For example, a group of “secular Muslims” met on April 5, 2007, at the Center for Inquiry’s Institution for Secularization of Islamic Society and created a declaration of their beliefs and goals.
A portion of the declaration states, “We affirm the inviolable freedom of the individual conscience. We believe in the equality of all human persons.
“We insist upon the separation of religion from state and the observance of universal human rights.
“We find traditions of liberty, rationality, and tolerance in the rich histories of pre-Islamic and Islamic societies. These values do not belong to the West or the East; they are the common moral heritage of humankind.”
Continuing, the declaration reads, “We see no colonialism, racism, or so-called "Islamophobia" in submitting Islamic practices to criticism or condemnation when they violate human reason or rights.
We call on the governments of the world to
reject Sharia law, fatwa courts, clerical rule, and state-sanctioned religion in all their forms; oppose all penalties for blasphemy and apostasy, in accordance with Article 18 of the Universal Declaration of Human rights;
eliminate practices, such as female circumcision, honor killing, forced veiling, and forced marriage, that further the oppression of women;
protect sexual and gender minorities from persecution and violence;
reform sectarian education that teaches intolerance and bigotry towards non-Muslims;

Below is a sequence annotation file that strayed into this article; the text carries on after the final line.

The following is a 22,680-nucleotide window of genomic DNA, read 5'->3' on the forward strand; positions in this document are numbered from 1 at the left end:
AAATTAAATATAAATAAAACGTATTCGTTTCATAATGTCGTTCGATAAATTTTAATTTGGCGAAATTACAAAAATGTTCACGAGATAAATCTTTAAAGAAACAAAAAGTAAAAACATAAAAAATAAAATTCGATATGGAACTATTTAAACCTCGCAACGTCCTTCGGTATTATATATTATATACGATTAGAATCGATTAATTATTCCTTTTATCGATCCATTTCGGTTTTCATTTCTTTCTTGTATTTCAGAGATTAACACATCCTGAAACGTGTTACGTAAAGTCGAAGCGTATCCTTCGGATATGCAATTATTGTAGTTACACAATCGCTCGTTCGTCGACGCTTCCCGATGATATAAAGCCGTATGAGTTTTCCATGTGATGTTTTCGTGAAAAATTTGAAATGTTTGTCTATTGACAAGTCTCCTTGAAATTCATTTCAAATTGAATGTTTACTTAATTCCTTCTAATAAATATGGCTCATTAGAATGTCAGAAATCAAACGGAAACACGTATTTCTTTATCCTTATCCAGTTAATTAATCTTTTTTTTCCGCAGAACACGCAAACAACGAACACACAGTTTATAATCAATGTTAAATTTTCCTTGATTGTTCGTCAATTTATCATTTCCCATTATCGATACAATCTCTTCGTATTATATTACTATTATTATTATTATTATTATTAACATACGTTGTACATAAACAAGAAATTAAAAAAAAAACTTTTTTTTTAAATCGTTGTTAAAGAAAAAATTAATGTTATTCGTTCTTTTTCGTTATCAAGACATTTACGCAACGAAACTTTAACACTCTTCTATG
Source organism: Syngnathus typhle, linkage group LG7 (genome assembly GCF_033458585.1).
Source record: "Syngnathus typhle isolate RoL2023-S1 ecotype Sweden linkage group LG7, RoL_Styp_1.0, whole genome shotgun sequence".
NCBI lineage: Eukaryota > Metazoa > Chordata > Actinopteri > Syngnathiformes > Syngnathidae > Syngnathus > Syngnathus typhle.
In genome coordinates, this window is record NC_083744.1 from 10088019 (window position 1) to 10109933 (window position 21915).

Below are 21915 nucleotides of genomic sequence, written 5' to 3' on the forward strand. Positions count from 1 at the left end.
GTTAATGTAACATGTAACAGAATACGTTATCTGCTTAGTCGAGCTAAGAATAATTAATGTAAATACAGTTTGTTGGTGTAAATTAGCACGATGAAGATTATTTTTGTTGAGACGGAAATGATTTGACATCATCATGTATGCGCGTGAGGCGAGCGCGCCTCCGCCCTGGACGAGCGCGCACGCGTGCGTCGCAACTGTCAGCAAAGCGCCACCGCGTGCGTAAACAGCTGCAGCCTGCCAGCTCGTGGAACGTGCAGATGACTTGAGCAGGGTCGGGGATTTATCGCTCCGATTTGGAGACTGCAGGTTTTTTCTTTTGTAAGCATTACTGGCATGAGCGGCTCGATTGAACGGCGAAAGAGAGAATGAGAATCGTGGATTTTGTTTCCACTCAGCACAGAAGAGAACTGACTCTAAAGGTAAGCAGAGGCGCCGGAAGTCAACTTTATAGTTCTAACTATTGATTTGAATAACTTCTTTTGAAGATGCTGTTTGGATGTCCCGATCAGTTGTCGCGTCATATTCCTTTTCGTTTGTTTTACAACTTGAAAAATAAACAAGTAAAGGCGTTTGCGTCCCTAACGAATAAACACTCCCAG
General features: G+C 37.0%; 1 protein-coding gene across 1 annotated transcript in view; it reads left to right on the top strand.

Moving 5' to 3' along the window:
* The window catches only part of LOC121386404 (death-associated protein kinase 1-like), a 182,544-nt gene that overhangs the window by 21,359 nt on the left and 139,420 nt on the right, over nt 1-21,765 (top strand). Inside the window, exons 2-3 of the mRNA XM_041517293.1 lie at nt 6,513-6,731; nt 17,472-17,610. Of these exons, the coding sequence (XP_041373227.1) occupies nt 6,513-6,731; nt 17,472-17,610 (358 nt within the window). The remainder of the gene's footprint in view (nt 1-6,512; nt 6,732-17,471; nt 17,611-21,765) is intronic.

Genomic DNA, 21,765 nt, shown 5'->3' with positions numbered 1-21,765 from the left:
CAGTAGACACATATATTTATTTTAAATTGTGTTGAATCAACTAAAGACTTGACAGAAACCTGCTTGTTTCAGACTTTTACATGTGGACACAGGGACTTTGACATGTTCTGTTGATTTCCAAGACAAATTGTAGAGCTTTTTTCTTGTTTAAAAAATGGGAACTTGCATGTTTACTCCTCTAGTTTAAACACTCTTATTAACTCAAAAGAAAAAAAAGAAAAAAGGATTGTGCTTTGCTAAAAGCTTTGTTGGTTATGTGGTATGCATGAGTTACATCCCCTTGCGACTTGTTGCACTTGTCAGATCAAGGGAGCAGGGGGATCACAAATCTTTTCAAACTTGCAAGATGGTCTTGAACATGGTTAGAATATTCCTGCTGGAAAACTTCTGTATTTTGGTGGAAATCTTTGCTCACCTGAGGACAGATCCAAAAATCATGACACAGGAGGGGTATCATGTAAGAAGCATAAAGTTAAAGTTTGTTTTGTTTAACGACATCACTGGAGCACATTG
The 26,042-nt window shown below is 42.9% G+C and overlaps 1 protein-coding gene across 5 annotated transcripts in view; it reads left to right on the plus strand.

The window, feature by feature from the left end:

and foster an open public sphere in which all matters may be discussed without coercion or intimidation.”
Ordinary or secular Muslims, are those who haven’t committed their entire lives to the doctrines of Sharia law, therefore are open to living peacefully with others. There are many ordinary Muslims in the United States. They truly have no desire to commit terrorist acts, participate in “honor killings” or hunt down “infidels.” These Muslims may not pray five times per day, may not follow dietary customs, and do not live a life devoted to or in adherence of Islamic rules. Here is a Facebook group (practically defunct now), but you can see that there are Muslims who are interested in living their lives with those of other faiths in a peaceful manner. Facebook: Ordinary Muslims
There are committed Muslims who are more devout, but still draw a line at committing terrorist acts or violence. The more committed or devoted a Muslim becomes; however, the greater chance he or she could become increasingly radical in their views. Other Muslims include Orthodox, who adhere to all of the rules in the Koran and whose goal it is to live like the prophet Muhammad and fanatic or radical Muslims.
While there is no question that America must be on guard to protect our nation from radical Muslims, it is a mistake to believe that all ordinary Muslims are extremists. Just like there are many people who refer to themselves as Jewish (yet eat everything offered at the Pinky Pig buffet) or Christians (while only attending church on Christmas and have never opened a Bible), there are all types of people who claim to be a “religious faith” without adhering to all of the teachings; especially the extreme ones.
This country is founded on freedom of religion and within that, there are numerous types of offsets, branches, cults, and more. When you speak to one person in a religious faith you run an excellent chance of meeting someone else of the “same faith” yet they have tremendously different views.
Muslims are no different.
All Muslims are not the same and all Muslims are not extremists.